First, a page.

Your Browser is not Supported.

We recommend the latest version of Safari, Firefox, Chrome, or Microsoft Edge.

Update your browser



Jennifer J. Lee


Independent New York 2022
Solo Presentation

May 5-8, 2022

Jennifer J. Lee (b. 1977) created 8 paintings for a solo booth project at the 2022 Independent art fair in New York City. Lee makes her paintings sitting at a traditional drawing desk by a window. While working she refers to an iPad which displays an image sourced from internet forums and online shopping sites. Often times her cat, Cheese, keeps her company.

Lee, using very small brushes and colors drawn straight from the tube paints on thick jute burlap. This process degrades the mechanical operation of photography while perversely simulating it. Her work is startlingly photo-realistic, rendered in an intimate scale that invests familiar objects with a psychological depth. Lee acts as a visual semiotician, choosing her subjects as symbolic objects and deploying them in sequences that produce a quasi syntactical language. For the Independent, Lee worked on one painting at a time, each work’s imagery conceived of in relation to the piece just previously finished.

The following is an exchange originally published on the Independent’s OVR between Jennifer J. Lee and Ingrid Bromberg Kennedy in anticipation of Lee’s 2022 solo presentation at the fair.

Ingrid Bromberg Kennedy: All of your work is painted on jute burlap, which has a very rough and porous surface. What interests you in painting on this material?

Jennifer J. Lee: The jute breaks up the line quality of paint, removing a kind of hand or individualistic signature. I like the anonymity that this affords. I also like the look of the image growing out of the canvas like moss. To me, paint on that kind of natural-looking material has this organic feel to it, which contrasts to the digital origin of the image.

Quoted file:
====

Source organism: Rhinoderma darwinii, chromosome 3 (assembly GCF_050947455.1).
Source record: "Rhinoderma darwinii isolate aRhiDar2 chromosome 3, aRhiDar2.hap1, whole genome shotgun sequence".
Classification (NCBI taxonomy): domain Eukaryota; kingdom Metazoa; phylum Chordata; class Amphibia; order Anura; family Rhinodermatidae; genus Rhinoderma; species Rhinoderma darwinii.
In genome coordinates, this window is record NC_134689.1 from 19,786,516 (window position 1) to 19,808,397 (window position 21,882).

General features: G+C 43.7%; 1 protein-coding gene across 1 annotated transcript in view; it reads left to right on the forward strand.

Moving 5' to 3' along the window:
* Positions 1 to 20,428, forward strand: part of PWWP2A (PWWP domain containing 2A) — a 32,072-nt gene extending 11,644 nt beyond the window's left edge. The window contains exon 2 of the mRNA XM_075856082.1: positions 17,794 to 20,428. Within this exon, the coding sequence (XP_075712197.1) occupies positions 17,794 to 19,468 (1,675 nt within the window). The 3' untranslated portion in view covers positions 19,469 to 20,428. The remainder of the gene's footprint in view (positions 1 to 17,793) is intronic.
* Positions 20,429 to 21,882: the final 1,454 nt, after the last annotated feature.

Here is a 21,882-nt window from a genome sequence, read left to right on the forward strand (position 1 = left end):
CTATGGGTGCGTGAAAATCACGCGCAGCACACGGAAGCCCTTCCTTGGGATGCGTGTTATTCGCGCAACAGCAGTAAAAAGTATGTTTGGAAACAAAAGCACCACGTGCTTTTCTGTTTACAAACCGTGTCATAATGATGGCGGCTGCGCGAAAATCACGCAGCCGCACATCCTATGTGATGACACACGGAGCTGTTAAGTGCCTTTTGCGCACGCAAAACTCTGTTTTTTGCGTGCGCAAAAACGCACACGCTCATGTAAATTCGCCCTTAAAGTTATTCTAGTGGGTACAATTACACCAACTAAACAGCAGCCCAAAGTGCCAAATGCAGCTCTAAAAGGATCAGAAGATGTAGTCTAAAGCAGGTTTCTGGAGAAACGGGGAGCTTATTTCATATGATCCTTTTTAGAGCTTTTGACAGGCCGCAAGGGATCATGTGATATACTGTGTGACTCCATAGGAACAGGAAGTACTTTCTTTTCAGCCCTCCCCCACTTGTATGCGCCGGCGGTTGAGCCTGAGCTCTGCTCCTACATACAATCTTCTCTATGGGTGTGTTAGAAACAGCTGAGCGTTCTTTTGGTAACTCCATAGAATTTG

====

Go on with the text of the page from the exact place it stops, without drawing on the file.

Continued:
Because it’s such a resistant surface, burlap is really good at scumbling and holding on to only small bits of paint at a time. This makes the process of rendering a little painstaking but good for slowing down the build up of paint. At a removed distance they are totally legible but as you get close that legibility disintegrates, kind of like thumbnails in a web search.


There’s a sense that Lee is painting results from Google image searches,
just as a landscape painter might paint a lake vista.

— Rahel Aima, Art in America



IBK: The imagery that you use is very particular, it tends to be very familiar, but surprising. Where do you find your images, and how do you decide what you want to paint?

JJL: I like the idea of being surprised or sentimentally charged by something that is familiar or even sort of dull; that’s really exciting to me. I like to search a lot of different online contexts like shopping sites such as ebay and craigslist, or hashtags on Instagram are fruitful. Lately I have been using a random image generator to open up more chance in the work. Sometimes this leads to researching a subject that starts to get very specific, like wholesale construction equipment or used car auto part websites.


IBK: How do you plan out the paintings for an exhibition?

JJL: The past couple of shows I planned all the paintings before I started them, making miniature printouts and placing them in a model. I tried to figure out the relationships between them before I started. For the group of paintings I made for the Independent, I didn’t want to know the end of the story before I began. I wanted to work more linearly, starting with one painting and then pairing it with the next idea, and then that painting’s relationship to the next one. Right now I am more interested in surprising myself — this way of choosing feels more like being on a tightrope, ensuring that the relationship between the two choices is slightly provocative but poetically related.

IBK: What is your daily studio practice like?

JJL: I have a pretty structured day. I share a two bedroom apartment with my partner who’s also a painter and we use the bedrooms as studios. I start with my morning coffee and 30 minute computer image search. Then, I try to get in a good 2 hours of painting before lunch and work till late evening.

IBK: What do you like to do for fun?

JJL: Karaoke is a thing I like to do for fun, although I’m really a horrible singer. My cat leaves the room if I start singing, it’s that bad!

Installation view, 5th Floor, Independent New York, 2022

Untitled (Zillow), 2022
oil on jute
9 × 12 inches (22.86 × 30.48 cm)

Untitled (Plaid Skirt), 2022
oil on jute
13 × 9 inches (33.02 × 22.86 cm)

Untitled (Restaurant), 2022
oil on jute
9 × 12 inches (22.86 × 30.48 cm)

Learn more about Jennifer J. Lee:

Visit Lee’s Artist Page on

Contact Us

Reach out to us and let us know if you have any questions.

    By sharing your contact information you agree to our Privacy Policy.